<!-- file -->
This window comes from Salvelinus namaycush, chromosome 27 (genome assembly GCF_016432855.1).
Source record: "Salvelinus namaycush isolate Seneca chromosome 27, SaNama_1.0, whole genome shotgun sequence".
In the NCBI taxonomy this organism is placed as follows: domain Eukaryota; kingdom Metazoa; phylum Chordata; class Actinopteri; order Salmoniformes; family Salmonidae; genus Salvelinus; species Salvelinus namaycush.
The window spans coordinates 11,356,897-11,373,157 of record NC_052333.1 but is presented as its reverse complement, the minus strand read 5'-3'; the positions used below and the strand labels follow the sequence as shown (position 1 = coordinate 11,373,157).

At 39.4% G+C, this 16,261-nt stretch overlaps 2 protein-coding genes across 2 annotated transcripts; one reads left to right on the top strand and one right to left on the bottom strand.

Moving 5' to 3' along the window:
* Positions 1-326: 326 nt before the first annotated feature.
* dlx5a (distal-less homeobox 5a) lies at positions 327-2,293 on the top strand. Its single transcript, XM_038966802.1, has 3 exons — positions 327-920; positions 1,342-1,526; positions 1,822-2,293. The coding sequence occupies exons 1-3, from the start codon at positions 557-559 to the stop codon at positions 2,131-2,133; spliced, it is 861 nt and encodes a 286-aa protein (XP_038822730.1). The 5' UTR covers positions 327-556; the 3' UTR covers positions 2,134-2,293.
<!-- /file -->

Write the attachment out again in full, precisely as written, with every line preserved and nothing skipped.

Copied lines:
This window comes from Salvelinus namaycush, chromosome 27 (genome assembly GCF_016432855.1).
Source record: "Salvelinus namaycush isolate Seneca chromosome 27, SaNama_1.0, whole genome shotgun sequence".
In the NCBI taxonomy this organism is placed as follows: domain Eukaryota; kingdom Metazoa; phylum Chordata; class Actinopteri; order Salmoniformes; family Salmonidae; genus Salvelinus; species Salvelinus namaycush.
The window spans coordinates 11,356,897-11,373,157 of record NC_052333.1 but is presented as its reverse complement, the minus strand read 5'-3'; the positions used below and the strand labels follow the sequence as shown (position 1 = coordinate 11,373,157).

At 39.4% G+C, this 16,261-nt stretch overlaps 2 protein-coding genes across 2 annotated transcripts; one reads left to right on the top strand and one right to left on the bottom strand.

Moving 5' to 3' along the window:
* Positions 1-326: 326 nt before the first annotated feature.
* dlx5a (distal-less homeobox 5a) lies at positions 327-2,293 on the top strand. Its single transcript, XM_038966802.1, has 3 exons — positions 327-920; positions 1,342-1,526; positions 1,822-2,293. The coding sequence occupies exons 1-3, from the start codon at positions 557-559 to the stop codon at positions 2,131-2,133; spliced, it is 861 nt and encodes a 286-aa protein (XP_038822730.1). The 5' UTR covers positions 327-556; the 3' UTR covers positions 2,134-2,293.